Caregivers work from home, benefit community
(Photo Credit: U.S. Army) VIEW ORIGINAL

STUTTGART, Germany -- Family Child Care providers, while operating their own home-based businesses, offer children of working parents a "home away from home."

Opening an FCC home is a business opportunity that helps financially empower military spouses while providing a much-needed service in U.S. Army Garrison Stuttgart, said Deborah Mandrell, FCC director.

"It takes a lot to be a FCC provider, to open your home and provide help," Mandrell said. "Our base [has many] military spouses who are busy helping raise their own families and helping others with theirs. It's an opportunity for financial independence and career progression."

Currently, there are 12 FCC providers among USAG Stuttgart's housing areas of Patch Barracks, Panzer Kaserne and Robinson Barracks, with none on Kelley Barracks. Ideally, Mandrell said she would like to have 25 providers, with at least three to four per housing area.

Fe Collins, a FCC provider who opened her home on Panzer for business last November, said the ability to work from home while caring for her own children appealed to her.

The mother of two cares for one infant full time and sometimes provides hourly care. "It's nice to work at home and not have to leave my 1-year-old," Collins said. "I've been talking a lot about my business to my friends, and some are getting interested."

Would-be FCC providers must successfully complete background checks, training, home inspections, health assessments and other program requirements. Once certified, providers are continually monitored and must complete ongoing monthly and annual training.

Before an FCC home even opens, the provider receives 40 hours of training in areas that include CPR, first aid, fire safety, developmentally appropriate practices, family-style dining and curriculum/lesson plans, Mandrell said.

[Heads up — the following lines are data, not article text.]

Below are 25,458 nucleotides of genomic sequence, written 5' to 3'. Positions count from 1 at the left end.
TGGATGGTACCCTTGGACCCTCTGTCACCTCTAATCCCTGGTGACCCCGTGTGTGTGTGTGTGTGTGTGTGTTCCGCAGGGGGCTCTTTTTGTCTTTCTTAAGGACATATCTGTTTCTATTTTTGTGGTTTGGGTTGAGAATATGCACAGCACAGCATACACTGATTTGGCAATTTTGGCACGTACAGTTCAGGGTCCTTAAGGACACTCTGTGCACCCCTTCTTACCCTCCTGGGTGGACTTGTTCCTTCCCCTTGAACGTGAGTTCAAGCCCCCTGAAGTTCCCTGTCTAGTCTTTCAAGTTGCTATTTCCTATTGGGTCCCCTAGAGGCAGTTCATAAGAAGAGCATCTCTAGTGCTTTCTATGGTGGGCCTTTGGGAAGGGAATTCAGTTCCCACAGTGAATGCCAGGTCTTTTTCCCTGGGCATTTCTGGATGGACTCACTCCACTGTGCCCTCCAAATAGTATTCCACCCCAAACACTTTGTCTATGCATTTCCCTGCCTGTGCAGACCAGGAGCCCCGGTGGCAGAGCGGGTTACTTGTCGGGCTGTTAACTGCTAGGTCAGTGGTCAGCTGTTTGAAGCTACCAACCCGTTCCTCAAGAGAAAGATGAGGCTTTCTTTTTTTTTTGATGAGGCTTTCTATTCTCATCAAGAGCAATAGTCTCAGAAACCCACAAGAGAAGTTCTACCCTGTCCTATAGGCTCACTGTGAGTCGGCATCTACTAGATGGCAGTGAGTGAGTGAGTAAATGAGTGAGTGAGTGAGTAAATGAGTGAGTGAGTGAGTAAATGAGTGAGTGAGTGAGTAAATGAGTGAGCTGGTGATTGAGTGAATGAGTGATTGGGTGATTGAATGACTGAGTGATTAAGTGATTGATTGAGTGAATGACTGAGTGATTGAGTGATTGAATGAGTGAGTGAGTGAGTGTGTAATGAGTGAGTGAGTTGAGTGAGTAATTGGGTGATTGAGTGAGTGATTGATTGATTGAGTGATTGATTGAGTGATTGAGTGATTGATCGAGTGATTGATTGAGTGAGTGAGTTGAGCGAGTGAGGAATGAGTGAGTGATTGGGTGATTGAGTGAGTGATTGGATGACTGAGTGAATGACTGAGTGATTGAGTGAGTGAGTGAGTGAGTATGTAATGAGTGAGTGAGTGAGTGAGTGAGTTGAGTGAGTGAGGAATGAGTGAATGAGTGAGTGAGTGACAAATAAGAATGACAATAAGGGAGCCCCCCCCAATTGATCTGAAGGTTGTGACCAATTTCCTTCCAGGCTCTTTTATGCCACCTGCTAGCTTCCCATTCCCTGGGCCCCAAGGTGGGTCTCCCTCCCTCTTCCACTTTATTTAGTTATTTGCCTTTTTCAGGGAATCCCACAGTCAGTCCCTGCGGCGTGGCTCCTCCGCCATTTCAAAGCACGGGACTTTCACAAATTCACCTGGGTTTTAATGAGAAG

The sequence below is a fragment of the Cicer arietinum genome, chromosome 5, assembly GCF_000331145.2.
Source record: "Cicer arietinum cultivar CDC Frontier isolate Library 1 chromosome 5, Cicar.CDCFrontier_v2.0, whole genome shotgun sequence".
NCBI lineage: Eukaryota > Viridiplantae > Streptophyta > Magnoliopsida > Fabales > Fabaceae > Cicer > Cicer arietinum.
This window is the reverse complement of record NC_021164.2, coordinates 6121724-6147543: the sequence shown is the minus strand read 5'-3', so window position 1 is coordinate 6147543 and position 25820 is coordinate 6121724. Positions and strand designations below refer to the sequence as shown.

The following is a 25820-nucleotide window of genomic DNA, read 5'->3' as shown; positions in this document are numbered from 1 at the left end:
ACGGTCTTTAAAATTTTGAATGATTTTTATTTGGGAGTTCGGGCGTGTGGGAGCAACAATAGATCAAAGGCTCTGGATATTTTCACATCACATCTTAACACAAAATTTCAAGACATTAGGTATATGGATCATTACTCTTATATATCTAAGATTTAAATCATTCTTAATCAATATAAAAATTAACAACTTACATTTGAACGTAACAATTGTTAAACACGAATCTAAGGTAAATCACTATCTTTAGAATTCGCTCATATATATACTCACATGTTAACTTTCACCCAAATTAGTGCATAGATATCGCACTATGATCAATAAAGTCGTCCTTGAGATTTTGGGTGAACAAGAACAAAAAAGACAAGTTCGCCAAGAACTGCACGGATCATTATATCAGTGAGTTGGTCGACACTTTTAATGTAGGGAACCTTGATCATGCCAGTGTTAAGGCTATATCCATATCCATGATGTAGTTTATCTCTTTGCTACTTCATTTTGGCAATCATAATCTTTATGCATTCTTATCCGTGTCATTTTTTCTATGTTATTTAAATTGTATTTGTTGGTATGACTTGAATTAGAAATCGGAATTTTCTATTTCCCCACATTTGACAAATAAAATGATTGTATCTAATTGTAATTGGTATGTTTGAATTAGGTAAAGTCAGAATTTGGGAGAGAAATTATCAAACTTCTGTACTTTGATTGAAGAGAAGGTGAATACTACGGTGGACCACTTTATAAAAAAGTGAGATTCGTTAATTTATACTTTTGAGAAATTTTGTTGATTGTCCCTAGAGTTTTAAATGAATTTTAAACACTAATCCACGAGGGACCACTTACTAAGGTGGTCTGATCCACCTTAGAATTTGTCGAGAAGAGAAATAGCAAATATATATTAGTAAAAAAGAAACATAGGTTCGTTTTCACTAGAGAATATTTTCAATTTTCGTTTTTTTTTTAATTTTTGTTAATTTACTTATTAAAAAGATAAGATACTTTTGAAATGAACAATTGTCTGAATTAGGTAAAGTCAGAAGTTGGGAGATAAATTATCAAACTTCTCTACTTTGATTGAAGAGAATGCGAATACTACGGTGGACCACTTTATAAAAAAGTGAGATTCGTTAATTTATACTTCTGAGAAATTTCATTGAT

Start-up, out-of-pocket costs are minimal - little more than the price of a fire extinguisher and an item such as a baby security gate to separate the kitchen from the rest of the housing unit, if desired, Mandrell said. A government-funded lending library of books, toys, games, puzzles and furniture, such as cubbies, book cases and high chairs, is also available for use by providers.

Benefits include 18 months of paid training that covers 13 professional modules. Those providers interested in seeking college degrees can also receive reimbursement for some of their educational costs.

Mallorie Joyner, who has been an FCC provider on Patch Barracks for about three years, has taken advantage of available training and educational opportunities. Having already earned a Child Development Associate credential, Joyner is currently working on earning a National Association of Family Child Care accreditation.

"The CDA and NAFCC accreditation can be taken anywhere in the U.S. and lets others know that you're serious about your career field and advanced training," Mandrell said. "It opens the doors to employment or opening your own child care business in the civilian sector."

Joyner, who provides full-time, part-time and extended care in her FCC home on Patch, has aspirations of opening her own center when she, her active-duty Navy husband and their two daughters return to the U.S. She envisions owning a child care center that is open from 6 a.m. to 10 p.m., seven days a week, and provides a variety of care, including full time and hourly.

"When I get back to the States, I want to get a job in [child care] center management to learn more about the running of the business, so that when I look for that commercial property, I'll have that experience," said Joyner, who also has five years' experience as a Navy FCC provider.

As she worked on an art activity recently with youngsters in her FCC home, Joyner said she couldn't imagine any other career field for herself. "What adult can say they wouldn't enjoy making a full-time paycheck staying at home and playing all day'" she said, as strains of the song "This Old Man" played in the background.

"Sure, it's work, and you have to love children and have lots of patience," she added. "But I'm teaching these kids something they can take with them forever. It's the main reason I do what I do."